Regular readers will know that I’m a particular sucker for musical hackery involving a Raspberry Pi. I’ve got two really terrific examples to share today.
First up, here’s a guitar effects box from Pierre Massat. He emails to say:
I write a blog about how to make guitar effects with computers running Pure Data in real-time. When I first heard about the Raspberry Pi I thought it would be great if I could use it for the same purpose. It would only be much cheaper, and much smaller than my current laptop, and could fit in my hand-made stompbox.
Recent improvements in Raspbian have finally made this possible, and this makes me very happy! The Raspberry Pi is now actually capable of running rather demanding Pure Data patches in (quasi-) real-time (at least with a latency that’s low enough to play live with it).
I quickly assembled a small patch to test it and make a video to demonstrate that it actually works very well.
It is obviously not the use the RPi was originally intended for, but to me (and I’m sure to other musicians as well), this sounds like a revolution.
There’s no trick, the Pi really IS doing all the DSP work. A reader posted a comment to ask where the computer was
Pierre has blogged about the hardware setup, and has made some video of the box in action. The really sucky thing about my job is that I get to see all of this incredibly cool stuff, and don’t have any free time to emulate it myself. This is a project I have earmarked for trying out when I retire.
Great socks, by the way, Pierre.
Meanwhile, Blacktonedev on YouTube has been using his Raspberry Pi, a 7-segment display, a handful of resistors and a collection of leds to make an electronic tuner. The only documentation available is what he’s left on YouTube, but it’s pretty exhaustive, and I’ve copied and pasted it here for you under the video, We were really impressed by this project; if you’re reading this, Blacktonedev, please get in touch so I can credit you properly!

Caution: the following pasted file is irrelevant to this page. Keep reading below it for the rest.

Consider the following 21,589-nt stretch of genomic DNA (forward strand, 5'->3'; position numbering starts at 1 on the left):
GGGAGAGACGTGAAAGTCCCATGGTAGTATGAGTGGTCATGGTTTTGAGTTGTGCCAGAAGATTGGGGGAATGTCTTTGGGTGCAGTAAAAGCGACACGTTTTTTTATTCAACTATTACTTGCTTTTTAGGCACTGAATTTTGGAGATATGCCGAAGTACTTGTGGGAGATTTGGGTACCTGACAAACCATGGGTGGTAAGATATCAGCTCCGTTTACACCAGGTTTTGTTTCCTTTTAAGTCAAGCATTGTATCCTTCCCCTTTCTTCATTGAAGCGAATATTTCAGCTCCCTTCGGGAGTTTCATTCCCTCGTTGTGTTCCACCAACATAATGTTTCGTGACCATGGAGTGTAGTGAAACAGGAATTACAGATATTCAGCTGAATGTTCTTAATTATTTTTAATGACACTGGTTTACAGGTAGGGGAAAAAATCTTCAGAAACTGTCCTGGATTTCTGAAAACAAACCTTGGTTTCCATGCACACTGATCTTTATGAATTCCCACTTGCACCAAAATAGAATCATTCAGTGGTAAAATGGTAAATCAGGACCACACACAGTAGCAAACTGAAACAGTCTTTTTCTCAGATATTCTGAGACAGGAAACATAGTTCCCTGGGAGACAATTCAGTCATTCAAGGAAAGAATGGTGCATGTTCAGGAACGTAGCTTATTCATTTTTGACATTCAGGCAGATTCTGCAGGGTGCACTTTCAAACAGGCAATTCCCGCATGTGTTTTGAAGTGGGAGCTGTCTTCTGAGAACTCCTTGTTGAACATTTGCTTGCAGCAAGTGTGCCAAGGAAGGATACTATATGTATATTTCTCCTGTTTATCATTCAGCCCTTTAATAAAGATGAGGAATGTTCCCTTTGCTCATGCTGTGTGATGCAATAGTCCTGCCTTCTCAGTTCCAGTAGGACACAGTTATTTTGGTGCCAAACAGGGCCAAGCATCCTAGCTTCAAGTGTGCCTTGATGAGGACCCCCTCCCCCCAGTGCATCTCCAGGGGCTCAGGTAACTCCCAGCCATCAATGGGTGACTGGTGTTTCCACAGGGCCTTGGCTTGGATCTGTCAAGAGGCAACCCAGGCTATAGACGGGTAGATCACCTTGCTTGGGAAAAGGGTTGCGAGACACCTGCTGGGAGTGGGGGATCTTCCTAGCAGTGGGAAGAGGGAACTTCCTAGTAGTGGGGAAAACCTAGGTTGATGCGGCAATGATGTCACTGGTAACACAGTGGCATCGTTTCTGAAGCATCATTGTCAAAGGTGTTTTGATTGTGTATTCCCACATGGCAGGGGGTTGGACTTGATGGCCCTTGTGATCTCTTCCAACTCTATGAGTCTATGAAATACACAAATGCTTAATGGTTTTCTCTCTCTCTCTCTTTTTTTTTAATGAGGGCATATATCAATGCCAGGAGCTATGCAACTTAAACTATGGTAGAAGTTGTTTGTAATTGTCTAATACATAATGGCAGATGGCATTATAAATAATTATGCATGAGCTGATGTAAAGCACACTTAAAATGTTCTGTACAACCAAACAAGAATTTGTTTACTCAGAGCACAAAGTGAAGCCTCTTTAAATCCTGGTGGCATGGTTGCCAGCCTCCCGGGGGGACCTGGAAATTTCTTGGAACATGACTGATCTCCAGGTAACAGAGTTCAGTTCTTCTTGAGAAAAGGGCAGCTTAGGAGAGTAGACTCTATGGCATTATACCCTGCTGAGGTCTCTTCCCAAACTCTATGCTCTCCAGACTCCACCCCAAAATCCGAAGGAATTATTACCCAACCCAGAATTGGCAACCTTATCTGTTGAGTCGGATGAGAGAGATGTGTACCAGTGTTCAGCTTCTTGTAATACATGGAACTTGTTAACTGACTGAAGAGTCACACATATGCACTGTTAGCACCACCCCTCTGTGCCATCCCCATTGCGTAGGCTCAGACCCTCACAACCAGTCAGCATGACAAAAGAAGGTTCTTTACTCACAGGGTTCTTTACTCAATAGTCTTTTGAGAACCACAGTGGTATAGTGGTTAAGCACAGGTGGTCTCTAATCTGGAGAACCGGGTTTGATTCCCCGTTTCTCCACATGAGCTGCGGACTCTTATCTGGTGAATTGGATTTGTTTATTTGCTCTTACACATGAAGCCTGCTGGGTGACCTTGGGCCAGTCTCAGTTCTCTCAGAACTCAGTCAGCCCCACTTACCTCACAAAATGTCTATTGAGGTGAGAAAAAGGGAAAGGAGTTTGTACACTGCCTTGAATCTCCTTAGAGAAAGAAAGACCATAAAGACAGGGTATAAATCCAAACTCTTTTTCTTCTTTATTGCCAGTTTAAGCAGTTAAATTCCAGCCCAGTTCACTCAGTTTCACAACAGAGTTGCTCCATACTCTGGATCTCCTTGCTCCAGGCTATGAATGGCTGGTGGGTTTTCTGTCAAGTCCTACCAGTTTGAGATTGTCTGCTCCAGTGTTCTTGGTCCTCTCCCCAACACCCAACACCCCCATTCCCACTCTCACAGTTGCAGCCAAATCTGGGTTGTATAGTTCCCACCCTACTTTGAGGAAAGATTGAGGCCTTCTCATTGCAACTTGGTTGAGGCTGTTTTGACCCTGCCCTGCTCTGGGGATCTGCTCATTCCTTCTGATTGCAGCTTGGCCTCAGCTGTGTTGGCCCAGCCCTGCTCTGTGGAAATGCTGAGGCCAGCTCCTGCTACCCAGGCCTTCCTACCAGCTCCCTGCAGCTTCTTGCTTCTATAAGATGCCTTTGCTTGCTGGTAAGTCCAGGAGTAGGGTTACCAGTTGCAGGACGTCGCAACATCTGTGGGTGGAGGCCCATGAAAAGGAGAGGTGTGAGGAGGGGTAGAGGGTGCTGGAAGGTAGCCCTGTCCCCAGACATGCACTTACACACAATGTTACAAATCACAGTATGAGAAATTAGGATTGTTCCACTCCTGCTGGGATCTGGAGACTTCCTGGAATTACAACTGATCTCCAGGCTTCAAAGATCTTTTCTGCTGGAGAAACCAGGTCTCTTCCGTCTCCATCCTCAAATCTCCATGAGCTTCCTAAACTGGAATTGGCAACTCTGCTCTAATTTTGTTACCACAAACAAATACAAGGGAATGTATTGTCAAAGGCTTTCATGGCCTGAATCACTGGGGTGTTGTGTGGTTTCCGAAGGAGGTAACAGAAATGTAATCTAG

Hardware & equipment
Tuner is using 15 LEDs (7 red (lower half) + 7 red (upper half) + 1 green (center)) for displaying frequency and 7-segment display for displaying the matched note (dot in the bottom-right corner signifies a sharp note e.g. A#, G#, D# etc.). MCP23017 16-bit I2C IO Expander is used for controlling frequency LEDs, 7-segment display is controlled via GPIO pins on Raspberry Pi. Everything connected with resistors, jumper-wires and 840-contact BreadBoard (using Starter Kit-B for Raspberry Pi from skpang.co.uk). A web-cam (Microsoft LifeCam) connected to Raspberry Pi is used for recording & analyzing audio.
Software & theory
Java is used for controlling everything. Pitch detection is done by Autocorrelation method inspired by John Montgomery’s great 5K tuner.
Photo of the tuner
Dedicated to the whole Raspberry Pi community.
Raspberry Pi: http://www.raspberrypi.org
Theory (pitch detection + autocolleration):http://en.wikipedia.org/wiki/Pitch_de… +http://en.wikipedia.org/wiki/Autocorr…
5K tuner by John Montgomery:http://www.psychicorigami.com/2009/01…
GPIO equipment (skpang):http://www.skpang.co.uk/catalog/raspb…